A local solicitor who regularly travels between Donegal and Dublin through Carrickfinn Airport was repeatedly asked for his passport despite being on a domestic flight. Brendan Twomey, from Dunfanaghy, frequently uses the service for business purposes and is regularly brought through immigration customs rather than a domestic channel.According to the Foreign Affairs and Trade website, ‘It is not necessary to have a passport for individual travel within a country but some form of official photographic identification is normally required by airlines before they will permit you to board’. When Mr Twomey challenged immigration on the issue at Dublin Airport on Friday last, immigration officials said they were obliged to protect Irish borders – but Mr Twomey had identification stating he lived in Donegal.Speaking about the ordeal, he told Donegal Daily: “I was actually going to Dublin for the day for business. I checked in at Donegal Airport and I got my boarding card before my departure.Solicitor Brendan Twomey“When you arrive at Dublin Airport you are brought into the immigration hall with the international passengers and there is no separate channel for domestic passengers to go through.“I went up to the desk and I produced my boarding card that said I had come from Donegal. The immigration officer then requested that they see my passport. “Now I told them I didn’t need a passport because I was travelling within the state, but they persisted and I told them I didn’t have my passport as I never travel with my one on domestic flights.“She responded by saying, ‘I am protecting the borders of the state,’ but I wasn’t crossing any borders, I was travelling with my own state and I told her, ‘You do know Donegal is part of the Irish state.’”Twomey was eventually granted access when he showed his driving license but it raises concerns as too why hundreds of domestic passengers every year are being stopped at an immigration centre if they are from the state.Ireland’s busiest airport recently announced plans to spend €900 million by 2023 on an expansion that will allow it to handle up to 40 million passengers a year.Chief executive of Dublin Airport Authority, Dalton Phillips, recently admitted in an interview with the Irish Times, that infrastructure was needed ‘rapidly’ at the airport to stop it from being ‘constrained’. Dublin Aiport was contacted for comment but directed Donegal Daily to the Irish Naturalisation Immigration Services – but the contact provided (www.gov.inis.ie) didn’t work.Local solicitor asked for passport for Donegal to Dublin flight was last modified: September 10th, 2018 by Shaun KeenanShare this:Click to share on Facebook (Opens in new window)Click to share on Twitter (Opens in new window)Click to share on LinkedIn (Opens in new window)Click to share on Reddit (Opens in new window)Click to share on Pocket (Opens in new window)Click to share on Telegram (Opens in new window)Click to share on WhatsApp (Opens in new window)Click to share on Skype (Opens in new window)Click to print (Opens in new window)Tags:Brendan TwomeyCarrickfinnDonegal AirportDublin AirportImmigrationpassport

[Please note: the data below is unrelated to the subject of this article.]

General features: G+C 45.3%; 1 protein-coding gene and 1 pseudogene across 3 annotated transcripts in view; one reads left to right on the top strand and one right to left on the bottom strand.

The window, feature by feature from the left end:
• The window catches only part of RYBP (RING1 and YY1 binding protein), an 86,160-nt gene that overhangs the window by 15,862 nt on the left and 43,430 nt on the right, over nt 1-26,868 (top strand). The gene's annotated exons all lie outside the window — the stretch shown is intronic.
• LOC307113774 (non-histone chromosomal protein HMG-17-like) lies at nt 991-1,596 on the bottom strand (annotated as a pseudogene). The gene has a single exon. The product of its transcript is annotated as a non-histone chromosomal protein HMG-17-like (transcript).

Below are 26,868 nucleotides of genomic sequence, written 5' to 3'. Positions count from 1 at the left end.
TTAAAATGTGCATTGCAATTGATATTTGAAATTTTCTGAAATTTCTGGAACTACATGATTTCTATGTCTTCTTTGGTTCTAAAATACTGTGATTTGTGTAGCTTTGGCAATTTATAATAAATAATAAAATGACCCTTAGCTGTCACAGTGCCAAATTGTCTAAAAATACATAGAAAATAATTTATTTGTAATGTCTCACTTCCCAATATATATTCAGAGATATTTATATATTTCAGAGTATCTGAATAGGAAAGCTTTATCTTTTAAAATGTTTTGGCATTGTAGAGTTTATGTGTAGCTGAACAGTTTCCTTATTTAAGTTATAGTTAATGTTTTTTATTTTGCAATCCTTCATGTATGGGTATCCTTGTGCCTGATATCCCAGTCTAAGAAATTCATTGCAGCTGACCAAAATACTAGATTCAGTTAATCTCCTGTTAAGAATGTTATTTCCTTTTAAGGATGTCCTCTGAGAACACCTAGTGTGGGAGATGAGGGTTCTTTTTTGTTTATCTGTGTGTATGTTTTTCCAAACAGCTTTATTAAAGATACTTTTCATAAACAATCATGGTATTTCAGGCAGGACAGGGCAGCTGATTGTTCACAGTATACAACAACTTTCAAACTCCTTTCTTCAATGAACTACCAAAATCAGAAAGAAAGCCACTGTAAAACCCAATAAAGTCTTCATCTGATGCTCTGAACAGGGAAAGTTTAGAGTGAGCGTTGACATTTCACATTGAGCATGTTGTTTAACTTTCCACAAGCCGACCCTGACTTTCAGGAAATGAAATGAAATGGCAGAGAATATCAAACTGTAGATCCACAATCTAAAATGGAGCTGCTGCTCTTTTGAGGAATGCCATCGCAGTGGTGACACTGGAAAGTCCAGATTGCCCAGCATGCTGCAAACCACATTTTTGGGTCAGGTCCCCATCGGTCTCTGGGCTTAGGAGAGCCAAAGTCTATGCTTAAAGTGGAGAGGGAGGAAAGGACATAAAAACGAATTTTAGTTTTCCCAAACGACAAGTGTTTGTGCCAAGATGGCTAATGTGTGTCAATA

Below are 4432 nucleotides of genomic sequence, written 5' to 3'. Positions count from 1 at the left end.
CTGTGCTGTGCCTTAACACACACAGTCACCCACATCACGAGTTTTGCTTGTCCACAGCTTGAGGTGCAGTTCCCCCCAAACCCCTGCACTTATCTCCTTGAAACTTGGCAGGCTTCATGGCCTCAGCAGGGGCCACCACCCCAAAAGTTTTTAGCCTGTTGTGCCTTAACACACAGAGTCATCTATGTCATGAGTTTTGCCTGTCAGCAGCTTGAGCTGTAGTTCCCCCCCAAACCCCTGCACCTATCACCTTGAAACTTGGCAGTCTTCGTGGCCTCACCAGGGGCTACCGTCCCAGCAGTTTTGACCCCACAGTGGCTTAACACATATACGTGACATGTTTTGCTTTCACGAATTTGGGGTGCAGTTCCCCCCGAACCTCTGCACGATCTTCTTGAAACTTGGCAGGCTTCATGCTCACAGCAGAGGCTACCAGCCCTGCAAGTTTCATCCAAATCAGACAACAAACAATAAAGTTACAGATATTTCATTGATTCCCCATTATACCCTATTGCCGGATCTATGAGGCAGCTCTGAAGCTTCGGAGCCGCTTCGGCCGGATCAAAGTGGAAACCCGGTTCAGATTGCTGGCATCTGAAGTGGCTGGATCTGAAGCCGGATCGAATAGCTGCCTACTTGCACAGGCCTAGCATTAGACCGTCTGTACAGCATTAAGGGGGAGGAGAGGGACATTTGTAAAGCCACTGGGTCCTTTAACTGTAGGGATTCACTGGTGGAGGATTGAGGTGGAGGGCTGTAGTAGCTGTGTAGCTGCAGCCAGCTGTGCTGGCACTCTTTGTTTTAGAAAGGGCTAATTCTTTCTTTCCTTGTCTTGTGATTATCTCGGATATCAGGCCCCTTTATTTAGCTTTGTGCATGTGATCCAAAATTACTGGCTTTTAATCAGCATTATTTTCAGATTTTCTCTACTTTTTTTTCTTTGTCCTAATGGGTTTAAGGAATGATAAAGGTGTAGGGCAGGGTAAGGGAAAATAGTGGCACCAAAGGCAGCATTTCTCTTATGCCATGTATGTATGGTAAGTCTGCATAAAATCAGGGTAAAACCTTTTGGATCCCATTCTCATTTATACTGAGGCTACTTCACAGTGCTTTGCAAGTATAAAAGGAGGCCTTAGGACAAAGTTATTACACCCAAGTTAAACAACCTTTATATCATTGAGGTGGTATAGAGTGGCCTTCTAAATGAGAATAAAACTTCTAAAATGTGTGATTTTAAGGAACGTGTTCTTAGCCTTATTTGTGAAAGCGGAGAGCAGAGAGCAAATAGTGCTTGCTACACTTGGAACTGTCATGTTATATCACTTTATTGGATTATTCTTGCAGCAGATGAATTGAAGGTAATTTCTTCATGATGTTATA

7 November 2008 “We chose Benguela as the location for our DC as this is central to our store expansion programme and essential to our logistical needs,” said Jacobs. In addition to the Lobito store, PEP plans to open more stores in Namibe, Benguela, Sumbe and Lubango within the next year. With the launch of its first store in Angola, PEP now operates in 11 southern African countries. PEP Africa has been operating for 10 years and has 38 stores in Zambia, 22 in Malawi and 30 in Mozambique. As part of its commitment to and investment in this new market, PEP has opened a 2 000 square metre dedicated distribution centre. According to PEP, new Angola GM Gerrie Scheepers is fluent in Portuguese, and brings extensive and relevant experience, having been GM of PEP’s successful Mozambique operation for the past five years. “According to our research, affordable clothing and products are the most important factors for Angolan customers.” SAinfo reporter South Africa’s biggest single brand store network, PEP, is extending its southern African store footprint into Angola and making a major investment in Africa’s fastest-growing country. The balance of PEP’s 1 310 stores are in South Africa, Botswana, Lesotho, Namibia, Swaziland and Zimbabwe. “We believe that our product offering of value for money and functionality is right for the Angolan market,” PEP Africa GM Willie Jacobs said in a statement at the end of October. Following extensive research in Angola over the last two years, PEP Africa was confident of its growth and success in the new market, with its first store opening in Lobito, central Angola, on 31 October. Distribution centre Would you like to use this article in your publication or on your website? See: Using SAinfo material